This is page numbers 6827 – 6882 of the Hansard for the 17th Assembly, 5th Session. The original version can be accessed on the Legislative Assembly's website or by contacting the Legislative Assembly Library. The word of the day was assembly.

Topics

Appreciation For Social Programs Committee Colleagues
Members’ Statements

The Speaker Jackie Jacobson

Thank you, Mr. Moses. Mr. Dolynny.

Appreciation For Constituents, Colleagues And Supporters
Members’ Statements

Daryl Dolynny Range Lake

Thank you, Mr. Speaker. I stand before you with my last statement in the House with some bittersweet retrospectives. Before I do, I want to commend my colleagues here today for their reflective and, indeed, moving comments and, sometimes, stories.

It is without question that some sentiments today might invite a certain cynical rejoinder, particularly as one may observe the sometimes cacophony of our oral question period or view the potential toxicity of our political arena. Certainly, and with fondness, I still retain a great respect and a reverence for this institution, which is the centrepiece of democracy and a cradle for our northern way of life.

For the first time ever, I was able to shepherd my way with an arsenal of parliamentary instruments at my disposal, from motions, petitions and oral questions, that have helped me advance the public good. Some of this good took many forms, and here are just a few Mr. Speaker: As a policymaker and legislator, I’m especially proud of convincing a need of the rewrite of the Human Tissue Act and, on the eve of a private member’s bill, I thank Cabinet for bringing it forward themselves. We are anxiously and patiently waiting for the new organ donor program to come online very soon.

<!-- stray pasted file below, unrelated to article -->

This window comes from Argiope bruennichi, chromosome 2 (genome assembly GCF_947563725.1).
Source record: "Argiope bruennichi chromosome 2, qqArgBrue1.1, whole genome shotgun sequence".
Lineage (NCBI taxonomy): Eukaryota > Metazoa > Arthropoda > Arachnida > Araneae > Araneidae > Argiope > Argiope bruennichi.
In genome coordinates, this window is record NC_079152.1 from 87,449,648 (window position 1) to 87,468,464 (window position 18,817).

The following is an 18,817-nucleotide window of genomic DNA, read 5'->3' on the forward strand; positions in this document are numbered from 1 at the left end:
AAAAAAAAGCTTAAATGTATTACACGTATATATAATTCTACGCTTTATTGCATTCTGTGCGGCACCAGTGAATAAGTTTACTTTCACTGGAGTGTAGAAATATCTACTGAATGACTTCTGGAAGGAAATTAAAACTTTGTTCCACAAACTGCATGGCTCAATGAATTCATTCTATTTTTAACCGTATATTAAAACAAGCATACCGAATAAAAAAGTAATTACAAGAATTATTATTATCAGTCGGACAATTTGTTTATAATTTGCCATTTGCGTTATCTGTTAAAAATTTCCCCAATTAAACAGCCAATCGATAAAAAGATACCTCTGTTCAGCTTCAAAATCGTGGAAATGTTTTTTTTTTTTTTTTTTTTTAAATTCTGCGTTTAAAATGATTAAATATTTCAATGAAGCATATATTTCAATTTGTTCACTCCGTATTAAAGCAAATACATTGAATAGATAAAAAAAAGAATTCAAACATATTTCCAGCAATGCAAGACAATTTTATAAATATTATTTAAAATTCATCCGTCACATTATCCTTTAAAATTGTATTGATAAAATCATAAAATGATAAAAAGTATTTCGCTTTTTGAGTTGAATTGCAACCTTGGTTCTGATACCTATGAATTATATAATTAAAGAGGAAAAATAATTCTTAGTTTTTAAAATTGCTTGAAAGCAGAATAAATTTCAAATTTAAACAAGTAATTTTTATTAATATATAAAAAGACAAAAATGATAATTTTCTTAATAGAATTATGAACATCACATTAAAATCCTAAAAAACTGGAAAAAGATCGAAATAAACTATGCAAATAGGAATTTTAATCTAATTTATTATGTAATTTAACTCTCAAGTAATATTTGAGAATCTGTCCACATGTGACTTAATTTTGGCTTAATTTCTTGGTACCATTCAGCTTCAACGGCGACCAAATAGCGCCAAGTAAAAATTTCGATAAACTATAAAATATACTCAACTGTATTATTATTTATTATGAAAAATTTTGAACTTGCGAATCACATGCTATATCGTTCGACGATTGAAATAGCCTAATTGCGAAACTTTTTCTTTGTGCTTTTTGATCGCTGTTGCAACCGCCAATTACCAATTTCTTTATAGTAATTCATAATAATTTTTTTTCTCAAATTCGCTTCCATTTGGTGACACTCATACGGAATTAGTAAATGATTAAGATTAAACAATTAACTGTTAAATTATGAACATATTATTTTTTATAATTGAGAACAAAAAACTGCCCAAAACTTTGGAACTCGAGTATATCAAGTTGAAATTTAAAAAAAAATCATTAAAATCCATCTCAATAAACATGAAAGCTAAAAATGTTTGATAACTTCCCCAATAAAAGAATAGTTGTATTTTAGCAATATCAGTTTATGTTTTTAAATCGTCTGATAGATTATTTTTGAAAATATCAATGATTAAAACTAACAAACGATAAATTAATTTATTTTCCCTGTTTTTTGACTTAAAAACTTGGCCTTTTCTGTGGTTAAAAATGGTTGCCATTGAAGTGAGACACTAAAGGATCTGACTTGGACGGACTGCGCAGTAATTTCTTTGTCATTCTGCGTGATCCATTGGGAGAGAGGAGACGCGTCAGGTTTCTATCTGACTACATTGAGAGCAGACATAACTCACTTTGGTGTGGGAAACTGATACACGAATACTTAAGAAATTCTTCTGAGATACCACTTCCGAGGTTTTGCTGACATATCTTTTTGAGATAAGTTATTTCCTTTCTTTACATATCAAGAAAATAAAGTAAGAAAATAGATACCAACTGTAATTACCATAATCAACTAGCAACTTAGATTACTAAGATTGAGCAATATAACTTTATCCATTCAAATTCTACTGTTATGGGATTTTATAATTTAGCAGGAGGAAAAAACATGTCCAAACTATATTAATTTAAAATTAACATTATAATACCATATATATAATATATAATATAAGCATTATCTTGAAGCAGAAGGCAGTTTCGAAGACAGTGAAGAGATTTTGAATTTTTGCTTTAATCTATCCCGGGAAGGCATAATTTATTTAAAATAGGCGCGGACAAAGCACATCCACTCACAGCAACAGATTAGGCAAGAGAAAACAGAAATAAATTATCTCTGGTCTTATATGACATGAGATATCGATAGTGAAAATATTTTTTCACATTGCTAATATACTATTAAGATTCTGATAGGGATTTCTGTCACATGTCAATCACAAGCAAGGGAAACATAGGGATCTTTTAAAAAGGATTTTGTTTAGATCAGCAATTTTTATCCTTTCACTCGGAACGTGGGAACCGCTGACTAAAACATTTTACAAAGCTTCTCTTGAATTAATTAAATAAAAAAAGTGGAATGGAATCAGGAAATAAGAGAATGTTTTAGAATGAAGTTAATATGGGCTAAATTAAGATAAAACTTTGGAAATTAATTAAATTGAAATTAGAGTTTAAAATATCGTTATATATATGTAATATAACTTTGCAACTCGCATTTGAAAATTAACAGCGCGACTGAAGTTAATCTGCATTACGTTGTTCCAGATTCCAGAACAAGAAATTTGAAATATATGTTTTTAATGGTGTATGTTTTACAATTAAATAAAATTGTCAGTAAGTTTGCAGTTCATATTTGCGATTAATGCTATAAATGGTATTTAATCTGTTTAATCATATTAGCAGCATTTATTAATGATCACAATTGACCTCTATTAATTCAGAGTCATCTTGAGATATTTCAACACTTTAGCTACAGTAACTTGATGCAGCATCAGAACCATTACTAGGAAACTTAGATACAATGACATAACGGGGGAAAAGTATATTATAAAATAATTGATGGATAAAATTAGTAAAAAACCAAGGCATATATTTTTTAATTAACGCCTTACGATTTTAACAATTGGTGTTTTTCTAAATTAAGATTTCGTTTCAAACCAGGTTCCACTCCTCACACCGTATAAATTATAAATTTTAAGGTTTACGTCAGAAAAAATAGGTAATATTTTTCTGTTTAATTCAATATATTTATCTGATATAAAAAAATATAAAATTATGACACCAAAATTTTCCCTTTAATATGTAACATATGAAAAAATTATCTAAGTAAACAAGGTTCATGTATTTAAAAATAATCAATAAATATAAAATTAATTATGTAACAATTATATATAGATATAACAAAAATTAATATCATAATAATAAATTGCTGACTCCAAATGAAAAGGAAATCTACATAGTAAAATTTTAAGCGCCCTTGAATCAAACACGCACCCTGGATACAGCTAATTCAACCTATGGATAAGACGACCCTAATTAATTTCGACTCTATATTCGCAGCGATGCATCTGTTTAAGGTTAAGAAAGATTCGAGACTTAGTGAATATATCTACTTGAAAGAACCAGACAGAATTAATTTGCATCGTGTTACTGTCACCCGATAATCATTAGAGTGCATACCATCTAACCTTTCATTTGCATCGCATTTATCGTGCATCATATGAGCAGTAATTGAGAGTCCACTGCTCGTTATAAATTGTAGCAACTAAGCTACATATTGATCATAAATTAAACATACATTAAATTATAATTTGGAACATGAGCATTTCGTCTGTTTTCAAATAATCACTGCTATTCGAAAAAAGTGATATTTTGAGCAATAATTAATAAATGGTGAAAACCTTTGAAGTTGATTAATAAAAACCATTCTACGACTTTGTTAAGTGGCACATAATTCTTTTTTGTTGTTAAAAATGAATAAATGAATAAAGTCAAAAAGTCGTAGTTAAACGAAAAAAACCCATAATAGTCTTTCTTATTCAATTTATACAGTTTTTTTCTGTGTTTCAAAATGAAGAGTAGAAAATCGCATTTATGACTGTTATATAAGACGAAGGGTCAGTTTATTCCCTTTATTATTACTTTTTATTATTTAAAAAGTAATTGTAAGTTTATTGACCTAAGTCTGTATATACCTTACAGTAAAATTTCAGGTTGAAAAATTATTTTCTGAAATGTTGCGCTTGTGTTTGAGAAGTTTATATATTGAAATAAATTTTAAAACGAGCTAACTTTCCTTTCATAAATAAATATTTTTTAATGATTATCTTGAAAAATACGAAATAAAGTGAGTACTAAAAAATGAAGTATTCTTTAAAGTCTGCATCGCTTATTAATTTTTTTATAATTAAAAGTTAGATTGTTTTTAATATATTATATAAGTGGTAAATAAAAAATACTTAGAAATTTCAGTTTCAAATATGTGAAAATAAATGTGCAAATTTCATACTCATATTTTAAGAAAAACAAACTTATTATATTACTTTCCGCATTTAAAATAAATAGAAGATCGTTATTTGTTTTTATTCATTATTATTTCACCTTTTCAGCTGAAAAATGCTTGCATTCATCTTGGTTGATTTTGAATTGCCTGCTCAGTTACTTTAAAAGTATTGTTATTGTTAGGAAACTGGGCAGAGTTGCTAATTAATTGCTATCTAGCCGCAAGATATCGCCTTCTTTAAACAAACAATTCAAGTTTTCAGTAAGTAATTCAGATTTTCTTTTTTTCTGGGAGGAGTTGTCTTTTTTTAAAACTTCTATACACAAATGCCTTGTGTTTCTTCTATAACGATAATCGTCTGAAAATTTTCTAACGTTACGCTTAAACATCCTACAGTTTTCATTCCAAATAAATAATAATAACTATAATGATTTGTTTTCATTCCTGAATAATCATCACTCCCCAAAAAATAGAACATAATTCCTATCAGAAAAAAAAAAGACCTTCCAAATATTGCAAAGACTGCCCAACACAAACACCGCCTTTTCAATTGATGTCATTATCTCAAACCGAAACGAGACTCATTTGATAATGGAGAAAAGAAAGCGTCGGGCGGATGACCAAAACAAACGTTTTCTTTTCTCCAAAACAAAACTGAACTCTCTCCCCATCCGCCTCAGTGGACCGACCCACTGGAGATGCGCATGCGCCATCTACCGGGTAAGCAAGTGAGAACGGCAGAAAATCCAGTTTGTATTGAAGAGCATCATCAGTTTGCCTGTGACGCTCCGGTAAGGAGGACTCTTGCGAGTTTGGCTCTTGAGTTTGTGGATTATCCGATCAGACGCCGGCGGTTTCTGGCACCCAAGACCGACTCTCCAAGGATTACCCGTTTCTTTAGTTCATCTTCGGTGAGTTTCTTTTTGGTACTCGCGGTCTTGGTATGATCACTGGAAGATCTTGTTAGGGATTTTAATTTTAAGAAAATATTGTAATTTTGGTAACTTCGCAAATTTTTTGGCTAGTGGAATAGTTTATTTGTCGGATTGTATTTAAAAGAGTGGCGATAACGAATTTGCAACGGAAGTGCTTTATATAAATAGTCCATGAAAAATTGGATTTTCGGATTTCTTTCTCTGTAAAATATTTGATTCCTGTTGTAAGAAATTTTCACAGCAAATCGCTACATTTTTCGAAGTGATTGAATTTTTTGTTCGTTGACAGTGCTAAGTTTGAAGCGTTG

Overseeing the resurrection of the responsibility of the public purse in the review of public accounts is a milestone to which all members of the Standing Committee on Government Operations should be proud of. As a chair of that committee now, it is indeed an honour.

Finally, our 11 official languages make us unique in culture and spirit. It is with this reverence that inspired me to speak four of those languages in the House: Tlicho, North Slavey, South Slavey and, of course, French.

There are many more milestones than time would allow and I would like to do them at a later time.

Of course, none of this parliamentary work would have been possible without the commitment and care of those around us.

For Mr. Grant Pryznyk in my constituency office, to the professional and personal legislative personnel from the security detail to the library staff to the technical staff to our Pages to research staff and to House and committee clerks, to all I say thank you very much.

Now a word to my family.

At this time, Mr. Speaker, I’d like to seek unanimous consent to conclude my statement.

---Unanimous consent granted

Appreciation For Constituents, Colleagues And Supporters